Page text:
And a wish for a later stage: Make the add-in available for PowerPoint, too. Including the edit feature. Many scientists not only publish their findings as a document, but also want to present them on slides.
Great idea. I think. Because I cannot get it to work. Win7, Office2007, all updated. If I convert a word og formula to chemistry zone, it seems to convert it to a formula (math) instead. If I click it, it gives me the formula edit ribbon. If I try to insert from chemistry gallery, it gives an error message (indata string invalid format), and inserts at big blank image placeholder.
Can this addin work in Excel? This would be major boom for the users of the Kintecus chemical software simulation code.
I saw the demo at the ACS National Meeting, and it was impressing.
- especially in organic chemistry where this add-in will be useful, Apple Macintosh computers are widespread (e.g. about one third of the computers in the organic chemistry institute of ETH Zürich are Macs). If this add-in shall be adopted by the community and be successful, Microsoft has to release a version for Word for Mac.
- to what extent will the add-in support internationalization? Chemical names are written differently in other languages than English.
First of all, thank you very much for all your comments. Your feedback is very important to us!
Let me try to respond to all your questions above one by one (in no particular order):
1. There is no version of this add-in for Mac at the moment, but the source code will be available in CodePlex soon.
2. The official supported version of Office 2010 is RC(build 14.0.4536.1000 or later).
3. In order to convert a particular element to a Chemistry zone, we wrap our context control as a "Math zone". This is why sometimes you get into the Math zone when you really want to select the Chemistry zone. This is a known issue, but it should not affect any functionality. You could also refer to the "help" section of the add-in, which contains the user's guide, for additional information.
4. It would be certainly possible to port this add-in to other Office products such as Excel, PowerPoint and OneNote. We are currently evaluating some of these options, but this is something where the community could potentially participate once the code is avaliable in CodePlex.
5. The current version of the add-in only supports US English. However, it should actually work even if Office is set to another locale. If you have any issues with a particular language, please contact me at firstname.lastname@example.org and I'll happy to provide further assistance.
Thank you very much again for your interest in Chem4Word!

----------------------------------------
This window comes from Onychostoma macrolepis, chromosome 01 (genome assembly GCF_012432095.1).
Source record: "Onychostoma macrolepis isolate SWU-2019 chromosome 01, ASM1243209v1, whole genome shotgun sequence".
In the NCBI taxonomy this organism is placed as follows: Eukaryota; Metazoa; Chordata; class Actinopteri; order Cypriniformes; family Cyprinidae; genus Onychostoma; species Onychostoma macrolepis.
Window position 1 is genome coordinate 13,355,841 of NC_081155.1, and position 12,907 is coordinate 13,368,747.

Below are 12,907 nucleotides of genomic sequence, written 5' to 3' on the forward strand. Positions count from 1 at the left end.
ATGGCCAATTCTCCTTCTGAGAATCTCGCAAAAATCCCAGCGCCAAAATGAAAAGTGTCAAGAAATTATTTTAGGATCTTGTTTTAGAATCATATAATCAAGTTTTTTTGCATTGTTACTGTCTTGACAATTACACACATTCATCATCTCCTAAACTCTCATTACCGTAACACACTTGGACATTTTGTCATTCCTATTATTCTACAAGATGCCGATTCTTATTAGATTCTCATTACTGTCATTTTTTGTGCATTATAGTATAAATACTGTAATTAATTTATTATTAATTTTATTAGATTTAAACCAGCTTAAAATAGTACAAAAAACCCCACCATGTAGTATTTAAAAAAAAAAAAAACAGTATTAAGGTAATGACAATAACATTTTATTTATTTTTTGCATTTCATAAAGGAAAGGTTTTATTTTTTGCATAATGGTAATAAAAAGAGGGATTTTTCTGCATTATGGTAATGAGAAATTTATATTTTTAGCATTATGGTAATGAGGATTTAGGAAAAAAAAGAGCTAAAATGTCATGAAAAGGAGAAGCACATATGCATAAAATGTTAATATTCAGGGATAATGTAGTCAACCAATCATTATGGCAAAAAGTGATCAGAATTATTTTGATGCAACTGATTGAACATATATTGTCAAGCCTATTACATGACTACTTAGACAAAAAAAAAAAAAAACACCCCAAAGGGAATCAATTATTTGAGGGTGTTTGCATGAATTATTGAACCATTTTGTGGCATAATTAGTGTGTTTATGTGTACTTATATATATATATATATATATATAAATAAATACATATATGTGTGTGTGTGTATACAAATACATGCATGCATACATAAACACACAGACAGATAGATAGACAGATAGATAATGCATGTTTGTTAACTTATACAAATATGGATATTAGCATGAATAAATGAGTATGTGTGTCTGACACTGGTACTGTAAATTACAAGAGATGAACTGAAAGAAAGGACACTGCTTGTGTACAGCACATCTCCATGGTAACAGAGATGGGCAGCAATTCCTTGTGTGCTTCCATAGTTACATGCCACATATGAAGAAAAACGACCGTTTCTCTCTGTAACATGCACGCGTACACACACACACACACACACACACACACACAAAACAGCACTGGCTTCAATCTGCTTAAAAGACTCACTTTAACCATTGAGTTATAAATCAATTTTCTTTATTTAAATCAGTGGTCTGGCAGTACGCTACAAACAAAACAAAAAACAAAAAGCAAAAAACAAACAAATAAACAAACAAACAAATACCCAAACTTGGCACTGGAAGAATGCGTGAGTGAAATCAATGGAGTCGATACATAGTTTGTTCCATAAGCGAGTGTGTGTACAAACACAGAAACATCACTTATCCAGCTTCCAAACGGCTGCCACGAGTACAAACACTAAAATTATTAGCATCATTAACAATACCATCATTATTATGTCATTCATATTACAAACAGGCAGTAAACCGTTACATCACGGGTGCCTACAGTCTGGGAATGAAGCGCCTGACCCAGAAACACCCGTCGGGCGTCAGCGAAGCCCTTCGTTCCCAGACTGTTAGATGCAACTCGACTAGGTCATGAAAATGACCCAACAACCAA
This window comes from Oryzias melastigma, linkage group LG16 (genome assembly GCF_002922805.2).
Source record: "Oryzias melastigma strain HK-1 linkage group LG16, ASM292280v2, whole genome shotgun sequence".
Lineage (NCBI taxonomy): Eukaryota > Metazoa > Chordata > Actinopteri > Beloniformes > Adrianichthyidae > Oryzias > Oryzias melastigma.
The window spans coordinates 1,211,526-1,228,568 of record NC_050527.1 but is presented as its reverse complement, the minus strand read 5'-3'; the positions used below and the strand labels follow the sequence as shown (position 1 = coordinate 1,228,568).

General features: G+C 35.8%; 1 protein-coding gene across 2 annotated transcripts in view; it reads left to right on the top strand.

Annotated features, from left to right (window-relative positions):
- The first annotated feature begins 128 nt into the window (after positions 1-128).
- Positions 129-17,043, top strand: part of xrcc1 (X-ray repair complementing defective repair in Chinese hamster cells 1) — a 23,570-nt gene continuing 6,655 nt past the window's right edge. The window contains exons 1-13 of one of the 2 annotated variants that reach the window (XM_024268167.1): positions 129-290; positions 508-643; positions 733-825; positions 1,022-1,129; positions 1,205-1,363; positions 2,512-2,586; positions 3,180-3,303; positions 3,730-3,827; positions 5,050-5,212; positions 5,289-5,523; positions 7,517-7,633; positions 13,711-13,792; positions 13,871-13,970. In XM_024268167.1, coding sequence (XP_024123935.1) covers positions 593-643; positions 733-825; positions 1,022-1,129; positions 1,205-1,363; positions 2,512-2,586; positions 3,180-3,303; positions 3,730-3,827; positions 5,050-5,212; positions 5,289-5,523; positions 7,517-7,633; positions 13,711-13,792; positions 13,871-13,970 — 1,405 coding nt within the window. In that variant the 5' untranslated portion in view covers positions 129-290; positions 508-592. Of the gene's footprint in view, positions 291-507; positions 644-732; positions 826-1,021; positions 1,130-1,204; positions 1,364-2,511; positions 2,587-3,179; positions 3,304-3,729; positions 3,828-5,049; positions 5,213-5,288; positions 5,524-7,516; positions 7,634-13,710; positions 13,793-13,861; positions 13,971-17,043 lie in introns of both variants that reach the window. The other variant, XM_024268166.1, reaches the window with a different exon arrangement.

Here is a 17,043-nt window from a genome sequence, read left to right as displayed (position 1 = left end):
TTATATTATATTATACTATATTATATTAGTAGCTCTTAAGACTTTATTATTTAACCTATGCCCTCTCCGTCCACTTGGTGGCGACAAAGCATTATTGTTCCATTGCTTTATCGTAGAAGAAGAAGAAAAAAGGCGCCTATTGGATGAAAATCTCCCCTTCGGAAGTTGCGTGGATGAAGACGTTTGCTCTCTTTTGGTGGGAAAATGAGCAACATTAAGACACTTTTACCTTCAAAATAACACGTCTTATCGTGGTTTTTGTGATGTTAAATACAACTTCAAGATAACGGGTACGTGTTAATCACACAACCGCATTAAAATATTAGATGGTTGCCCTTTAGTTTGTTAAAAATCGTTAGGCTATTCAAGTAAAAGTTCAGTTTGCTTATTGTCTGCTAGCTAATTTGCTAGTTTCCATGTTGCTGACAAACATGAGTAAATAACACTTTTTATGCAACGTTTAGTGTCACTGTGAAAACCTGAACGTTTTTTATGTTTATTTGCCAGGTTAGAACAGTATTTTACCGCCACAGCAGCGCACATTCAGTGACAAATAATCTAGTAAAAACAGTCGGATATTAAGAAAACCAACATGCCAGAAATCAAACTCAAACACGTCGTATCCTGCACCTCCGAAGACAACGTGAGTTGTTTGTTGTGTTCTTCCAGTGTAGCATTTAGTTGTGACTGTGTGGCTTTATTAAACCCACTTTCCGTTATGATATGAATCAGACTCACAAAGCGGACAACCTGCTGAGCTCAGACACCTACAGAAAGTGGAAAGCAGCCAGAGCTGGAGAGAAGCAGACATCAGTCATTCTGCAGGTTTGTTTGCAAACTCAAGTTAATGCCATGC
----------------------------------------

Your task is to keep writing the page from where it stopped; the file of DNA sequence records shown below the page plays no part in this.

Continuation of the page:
I love the add in, however, I am having a problem with an error code. I've taken everything apart, but can't seem to correct it. Error reads as follows:
error found in Customer UI XML of "Chemistry Add-in for Word":
Error Code 0x80004005
Some properties of built-in controls cannot be modified: CustomGallery5
I've tried the MSDN site as well as several others, but I can't find anything that applies. Thanks.
Could you please contact me directly at email@example.com and send me the following information so that we can investigate?
1. OS version.
2. Office version.
3. Steps to reproduce this problem.
4. Screenshots (if applicable).
Once we complete our investigation, I will publish the results on the blog.
This looks like it will be very useful. How do I add things to the gallary? The gallery had just 6 molecules initially. I found over 200 CML files in C:\Program Files\Chemistry Add-in for Word\SmartTag (not c:\Program Files\Chem4Word\data as given in the user guide) and a lot more at SourceForge. I was able to open one file using the From File command, save it, and have it appear in the gallery, but this will be awkward for multiple files. Does the current version of the add-in support reading a large library of CML files?
You are absolutely right. After we publish the source code in CodePlex, the next update of Chem4Word should actually address the scenario that you are describing. You could also imagine that molecule definitions in CML could be available in the cloud as a library accessed via a web service.
A lot of these ideas are currently being worked out and more information will be available once the current version is published in CodePlex shortly.
The issue described by Dayna above has been fixed and it will be available when we publish the open source version of the add-in in CodePlex.
Thanks for your feedback!
The source code for Chem4Word is now available at:
Discussions, issue tracking and future work will now continue on the CodePlex site.